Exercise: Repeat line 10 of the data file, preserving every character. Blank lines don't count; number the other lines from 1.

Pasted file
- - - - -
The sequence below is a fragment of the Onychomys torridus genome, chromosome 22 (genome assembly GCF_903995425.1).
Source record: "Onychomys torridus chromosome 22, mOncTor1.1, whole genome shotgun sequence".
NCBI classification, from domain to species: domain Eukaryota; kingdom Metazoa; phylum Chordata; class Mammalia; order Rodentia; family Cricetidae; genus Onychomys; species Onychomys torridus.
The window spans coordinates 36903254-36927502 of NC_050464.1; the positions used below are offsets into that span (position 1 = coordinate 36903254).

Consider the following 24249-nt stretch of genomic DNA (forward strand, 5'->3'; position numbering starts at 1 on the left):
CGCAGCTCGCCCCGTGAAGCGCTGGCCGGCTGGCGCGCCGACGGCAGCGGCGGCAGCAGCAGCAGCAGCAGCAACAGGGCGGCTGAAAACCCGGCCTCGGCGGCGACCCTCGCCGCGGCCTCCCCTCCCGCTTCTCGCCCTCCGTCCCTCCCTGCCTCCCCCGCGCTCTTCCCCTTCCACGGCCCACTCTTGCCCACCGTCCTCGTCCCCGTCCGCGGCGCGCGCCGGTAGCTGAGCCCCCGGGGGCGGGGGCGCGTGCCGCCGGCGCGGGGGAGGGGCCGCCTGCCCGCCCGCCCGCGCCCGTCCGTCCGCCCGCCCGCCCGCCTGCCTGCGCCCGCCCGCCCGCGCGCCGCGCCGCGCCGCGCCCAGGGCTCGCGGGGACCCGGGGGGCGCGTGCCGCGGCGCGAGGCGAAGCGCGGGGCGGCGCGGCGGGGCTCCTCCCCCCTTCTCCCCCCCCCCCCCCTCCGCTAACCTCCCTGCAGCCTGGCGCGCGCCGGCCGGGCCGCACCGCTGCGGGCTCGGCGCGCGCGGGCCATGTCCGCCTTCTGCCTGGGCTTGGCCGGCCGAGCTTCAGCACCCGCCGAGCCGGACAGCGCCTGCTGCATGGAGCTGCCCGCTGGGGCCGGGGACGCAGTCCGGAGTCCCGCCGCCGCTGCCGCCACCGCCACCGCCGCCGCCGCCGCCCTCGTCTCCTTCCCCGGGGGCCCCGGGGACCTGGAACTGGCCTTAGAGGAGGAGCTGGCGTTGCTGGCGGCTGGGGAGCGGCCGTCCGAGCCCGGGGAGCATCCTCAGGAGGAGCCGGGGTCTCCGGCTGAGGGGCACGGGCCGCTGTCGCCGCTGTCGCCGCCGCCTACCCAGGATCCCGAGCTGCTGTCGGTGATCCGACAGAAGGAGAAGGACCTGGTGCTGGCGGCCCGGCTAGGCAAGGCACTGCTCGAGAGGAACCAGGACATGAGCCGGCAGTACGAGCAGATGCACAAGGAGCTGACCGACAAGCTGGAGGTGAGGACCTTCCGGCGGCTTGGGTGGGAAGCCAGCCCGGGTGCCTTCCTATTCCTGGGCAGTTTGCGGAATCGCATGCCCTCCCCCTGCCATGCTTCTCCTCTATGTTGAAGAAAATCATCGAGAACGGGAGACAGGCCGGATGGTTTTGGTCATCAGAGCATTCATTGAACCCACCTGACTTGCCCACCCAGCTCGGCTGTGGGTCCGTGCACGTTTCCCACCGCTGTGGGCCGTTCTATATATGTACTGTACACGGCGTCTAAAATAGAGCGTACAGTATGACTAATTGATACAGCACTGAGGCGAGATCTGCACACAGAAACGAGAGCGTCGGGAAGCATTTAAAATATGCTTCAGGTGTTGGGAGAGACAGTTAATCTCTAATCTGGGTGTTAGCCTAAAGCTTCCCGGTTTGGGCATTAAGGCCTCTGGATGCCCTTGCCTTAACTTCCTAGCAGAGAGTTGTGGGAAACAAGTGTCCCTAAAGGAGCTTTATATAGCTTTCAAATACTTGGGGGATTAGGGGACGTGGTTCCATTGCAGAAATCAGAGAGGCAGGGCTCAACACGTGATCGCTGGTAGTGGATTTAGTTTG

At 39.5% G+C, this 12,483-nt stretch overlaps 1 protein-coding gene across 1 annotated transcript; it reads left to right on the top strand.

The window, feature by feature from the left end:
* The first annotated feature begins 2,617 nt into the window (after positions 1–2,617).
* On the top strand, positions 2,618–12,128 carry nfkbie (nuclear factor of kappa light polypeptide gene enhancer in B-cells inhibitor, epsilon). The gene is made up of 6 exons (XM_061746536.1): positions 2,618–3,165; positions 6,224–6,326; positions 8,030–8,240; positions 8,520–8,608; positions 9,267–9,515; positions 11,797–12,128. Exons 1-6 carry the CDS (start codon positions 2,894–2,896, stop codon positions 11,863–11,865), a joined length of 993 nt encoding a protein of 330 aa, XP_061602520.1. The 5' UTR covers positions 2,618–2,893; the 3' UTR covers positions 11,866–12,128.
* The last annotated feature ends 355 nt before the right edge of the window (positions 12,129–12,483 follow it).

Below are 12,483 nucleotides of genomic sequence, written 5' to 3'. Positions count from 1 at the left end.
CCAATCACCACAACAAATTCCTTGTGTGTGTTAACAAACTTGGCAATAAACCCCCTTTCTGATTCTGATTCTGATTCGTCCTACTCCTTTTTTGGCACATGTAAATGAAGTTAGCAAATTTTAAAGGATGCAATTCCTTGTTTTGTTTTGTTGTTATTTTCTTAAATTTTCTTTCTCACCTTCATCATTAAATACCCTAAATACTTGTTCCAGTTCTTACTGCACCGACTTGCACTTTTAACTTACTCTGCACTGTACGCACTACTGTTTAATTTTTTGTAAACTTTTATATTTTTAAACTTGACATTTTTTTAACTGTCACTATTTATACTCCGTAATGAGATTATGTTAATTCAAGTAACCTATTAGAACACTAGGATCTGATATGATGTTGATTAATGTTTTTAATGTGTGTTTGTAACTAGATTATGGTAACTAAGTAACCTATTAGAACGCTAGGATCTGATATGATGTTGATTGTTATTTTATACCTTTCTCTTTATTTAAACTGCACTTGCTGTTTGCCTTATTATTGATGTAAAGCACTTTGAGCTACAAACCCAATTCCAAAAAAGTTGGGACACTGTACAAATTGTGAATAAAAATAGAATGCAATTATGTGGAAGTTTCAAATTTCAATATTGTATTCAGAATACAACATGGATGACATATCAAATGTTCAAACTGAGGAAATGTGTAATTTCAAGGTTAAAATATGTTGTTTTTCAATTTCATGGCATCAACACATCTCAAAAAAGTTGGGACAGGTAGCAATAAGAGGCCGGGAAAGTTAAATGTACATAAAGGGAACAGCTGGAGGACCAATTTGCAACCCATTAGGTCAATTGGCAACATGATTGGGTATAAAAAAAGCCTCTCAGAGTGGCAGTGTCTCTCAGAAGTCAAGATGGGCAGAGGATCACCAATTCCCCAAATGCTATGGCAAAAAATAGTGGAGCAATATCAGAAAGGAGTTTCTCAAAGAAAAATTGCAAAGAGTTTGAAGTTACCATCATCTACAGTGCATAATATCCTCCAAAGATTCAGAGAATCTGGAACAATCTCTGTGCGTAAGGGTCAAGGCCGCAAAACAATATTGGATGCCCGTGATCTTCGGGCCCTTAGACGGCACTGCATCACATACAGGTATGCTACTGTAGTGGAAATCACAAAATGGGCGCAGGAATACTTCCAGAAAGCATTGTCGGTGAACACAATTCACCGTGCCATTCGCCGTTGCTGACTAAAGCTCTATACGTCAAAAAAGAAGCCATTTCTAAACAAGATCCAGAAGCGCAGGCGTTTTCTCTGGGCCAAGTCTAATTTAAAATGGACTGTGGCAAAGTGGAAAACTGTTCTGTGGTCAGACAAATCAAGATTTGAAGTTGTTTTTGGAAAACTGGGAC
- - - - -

* On the top strand, positions 2,618–12,128 carry nfkbie (nuclear factor of kappa light polypeptide gene enhancer in B-cells inhibitor, epsilon). The gene is made up of 6 exons (XM_061746536.1): positions 2,618–3,165; positions 6,224–6,326; positions 8,030–8,240; positions 8,520–8,608; positions 9,267–9,515; positions 11,797–12,128. Exons 1-6 carry the CDS (start codon positions 2,894–2,896, stop codon positions 11,863–11,865), a joined length of 993 nt encoding a protein of 330 aa, XP_061602520.1. The 5' UTR covers positions 2,618–2,893; the 3' UTR covers positions 11,866–12,128.